Long before Harding’s Way was ‘modified’ for use by buses, its potential as a route into town for general traffic had been established.
Under plans for the marina at Boal Quay and they are only on the back burner, remember
traffic was to be brought along Harding¹s Way from both north and south, truncating at the marina portal, never, ever, residents were assured, to become a through route.
Then the bus only modification was made and the gleam grew in the eyes of the route¹s promoters.
They were baulked by the ‘pinch point’ where the
flood-bank belonging to the Environment Agency meets that of one or more private owners resulting in a single-lane blind bend.
There was, and is, also a question over whether the Nar sluice can withstand the effect of sustained traffic.
Now ‘air pollution’ has been brought into play and with it the suggestion that allowing taxis and private hire vehicles to use Harding’s Way will help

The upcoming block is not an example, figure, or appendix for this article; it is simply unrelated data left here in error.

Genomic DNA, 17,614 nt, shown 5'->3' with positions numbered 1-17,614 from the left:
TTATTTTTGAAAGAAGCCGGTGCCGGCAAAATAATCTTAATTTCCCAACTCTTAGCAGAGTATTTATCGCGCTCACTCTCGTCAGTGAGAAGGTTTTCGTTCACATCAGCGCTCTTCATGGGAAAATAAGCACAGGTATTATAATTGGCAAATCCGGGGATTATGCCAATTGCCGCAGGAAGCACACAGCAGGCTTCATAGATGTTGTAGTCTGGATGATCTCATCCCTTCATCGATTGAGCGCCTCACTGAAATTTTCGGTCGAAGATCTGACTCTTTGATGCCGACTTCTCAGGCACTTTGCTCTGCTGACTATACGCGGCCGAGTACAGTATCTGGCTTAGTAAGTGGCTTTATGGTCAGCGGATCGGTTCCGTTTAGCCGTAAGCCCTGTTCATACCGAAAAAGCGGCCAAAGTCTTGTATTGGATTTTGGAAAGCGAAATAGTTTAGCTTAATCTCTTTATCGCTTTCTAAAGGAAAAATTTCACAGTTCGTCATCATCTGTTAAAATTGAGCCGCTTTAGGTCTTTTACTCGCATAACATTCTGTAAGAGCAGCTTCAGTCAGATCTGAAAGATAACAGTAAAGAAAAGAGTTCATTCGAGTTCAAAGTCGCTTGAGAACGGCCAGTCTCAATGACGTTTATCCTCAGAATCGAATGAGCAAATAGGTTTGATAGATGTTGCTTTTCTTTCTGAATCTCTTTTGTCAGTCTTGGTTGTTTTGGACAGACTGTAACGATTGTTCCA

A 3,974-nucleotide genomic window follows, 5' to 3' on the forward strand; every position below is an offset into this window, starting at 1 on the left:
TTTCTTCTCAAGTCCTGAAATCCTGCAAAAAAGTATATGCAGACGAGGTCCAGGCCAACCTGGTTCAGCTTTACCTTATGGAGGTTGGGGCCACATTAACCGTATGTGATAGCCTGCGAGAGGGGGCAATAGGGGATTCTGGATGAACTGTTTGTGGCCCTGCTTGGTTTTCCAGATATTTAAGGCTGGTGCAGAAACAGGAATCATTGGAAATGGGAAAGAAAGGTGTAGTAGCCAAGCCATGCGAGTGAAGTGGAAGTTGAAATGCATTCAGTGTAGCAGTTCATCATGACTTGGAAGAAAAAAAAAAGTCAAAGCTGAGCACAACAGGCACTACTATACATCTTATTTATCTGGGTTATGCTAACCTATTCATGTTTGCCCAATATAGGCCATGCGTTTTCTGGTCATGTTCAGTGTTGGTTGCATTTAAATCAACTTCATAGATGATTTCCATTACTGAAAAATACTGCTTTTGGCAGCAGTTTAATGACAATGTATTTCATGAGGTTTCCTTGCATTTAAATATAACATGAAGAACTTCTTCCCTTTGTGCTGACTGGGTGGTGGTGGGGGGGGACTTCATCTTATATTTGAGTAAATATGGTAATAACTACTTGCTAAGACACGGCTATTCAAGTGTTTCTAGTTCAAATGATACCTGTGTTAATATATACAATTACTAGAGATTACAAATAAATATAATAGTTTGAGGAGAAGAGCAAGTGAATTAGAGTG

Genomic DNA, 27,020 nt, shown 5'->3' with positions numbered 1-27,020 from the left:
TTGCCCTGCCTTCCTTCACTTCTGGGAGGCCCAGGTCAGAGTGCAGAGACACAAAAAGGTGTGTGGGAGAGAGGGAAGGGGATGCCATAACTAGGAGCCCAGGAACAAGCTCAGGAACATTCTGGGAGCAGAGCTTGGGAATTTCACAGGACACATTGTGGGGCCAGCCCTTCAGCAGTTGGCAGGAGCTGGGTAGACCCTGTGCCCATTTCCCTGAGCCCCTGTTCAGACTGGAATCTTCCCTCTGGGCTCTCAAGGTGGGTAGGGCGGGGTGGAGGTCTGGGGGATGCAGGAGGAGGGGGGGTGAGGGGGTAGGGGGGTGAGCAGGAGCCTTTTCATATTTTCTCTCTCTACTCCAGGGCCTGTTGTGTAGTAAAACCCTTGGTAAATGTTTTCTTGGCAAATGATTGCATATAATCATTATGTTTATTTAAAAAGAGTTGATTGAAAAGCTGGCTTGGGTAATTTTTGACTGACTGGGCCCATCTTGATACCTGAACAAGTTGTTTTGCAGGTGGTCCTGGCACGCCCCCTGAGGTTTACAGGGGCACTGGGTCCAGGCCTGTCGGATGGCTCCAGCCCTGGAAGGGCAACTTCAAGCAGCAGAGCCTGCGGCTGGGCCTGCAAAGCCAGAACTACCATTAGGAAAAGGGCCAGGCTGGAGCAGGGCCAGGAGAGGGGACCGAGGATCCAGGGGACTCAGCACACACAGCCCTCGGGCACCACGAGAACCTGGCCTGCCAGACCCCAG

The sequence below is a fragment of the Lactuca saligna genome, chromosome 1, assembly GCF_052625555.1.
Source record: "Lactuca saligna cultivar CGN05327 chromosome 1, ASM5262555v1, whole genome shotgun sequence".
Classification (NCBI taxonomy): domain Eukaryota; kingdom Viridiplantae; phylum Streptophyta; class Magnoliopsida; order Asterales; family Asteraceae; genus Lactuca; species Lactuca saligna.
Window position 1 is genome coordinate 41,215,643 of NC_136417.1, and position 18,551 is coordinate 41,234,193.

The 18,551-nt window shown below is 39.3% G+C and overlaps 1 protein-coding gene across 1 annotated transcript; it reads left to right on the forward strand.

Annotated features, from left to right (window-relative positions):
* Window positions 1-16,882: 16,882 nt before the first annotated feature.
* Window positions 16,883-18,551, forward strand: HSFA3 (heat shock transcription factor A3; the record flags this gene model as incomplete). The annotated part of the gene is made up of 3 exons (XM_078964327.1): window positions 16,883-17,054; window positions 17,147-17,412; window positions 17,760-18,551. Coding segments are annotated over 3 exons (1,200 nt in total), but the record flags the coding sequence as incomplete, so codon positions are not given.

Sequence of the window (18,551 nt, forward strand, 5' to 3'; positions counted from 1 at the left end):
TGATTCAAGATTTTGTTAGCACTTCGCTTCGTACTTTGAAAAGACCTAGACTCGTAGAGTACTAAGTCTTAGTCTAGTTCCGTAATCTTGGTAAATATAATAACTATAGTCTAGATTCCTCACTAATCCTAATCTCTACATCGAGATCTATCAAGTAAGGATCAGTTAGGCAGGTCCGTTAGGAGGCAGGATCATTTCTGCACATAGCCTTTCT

solve the undoubted problem in London Road. If this is goes ahead how long will it be before air pollution will result in a far wider range of general traffic using this route?
Everything that Rob Archer says on the subject (Letters, March 31) is pertinent and correct.
Air quality is not improved by moving traffic from one part of the town to another. This is especially so as
Harding’s Way is adjacent to the Friars, a dense centre of population, and very close to London Road where air quality is so poor and thus the
prevailing wind from the south west will bring all the emissions directly to
this area. Doubtless expert knowledge can be assembled to prove this will not be the case, just as it was when fears were raised that pollution from the incinerator would be blown across Lynn and on to Sandringham beyond.
Addressing air quality needs far more draconian measures than diverting taxis to Harding’s Way .
One, as Rob states, would
be park and ride schemes, for which Lynn is ideally suited with rail lines coming directly into the town from south and east and empty land on which to park at the perimeter.
One further question.
How is the blind pinch point where there is barely room for single-lane traffic going to be addressed? Traffic lights perhaps? where idling traffic will send up yet more air pollution.
Queen Street, Lynn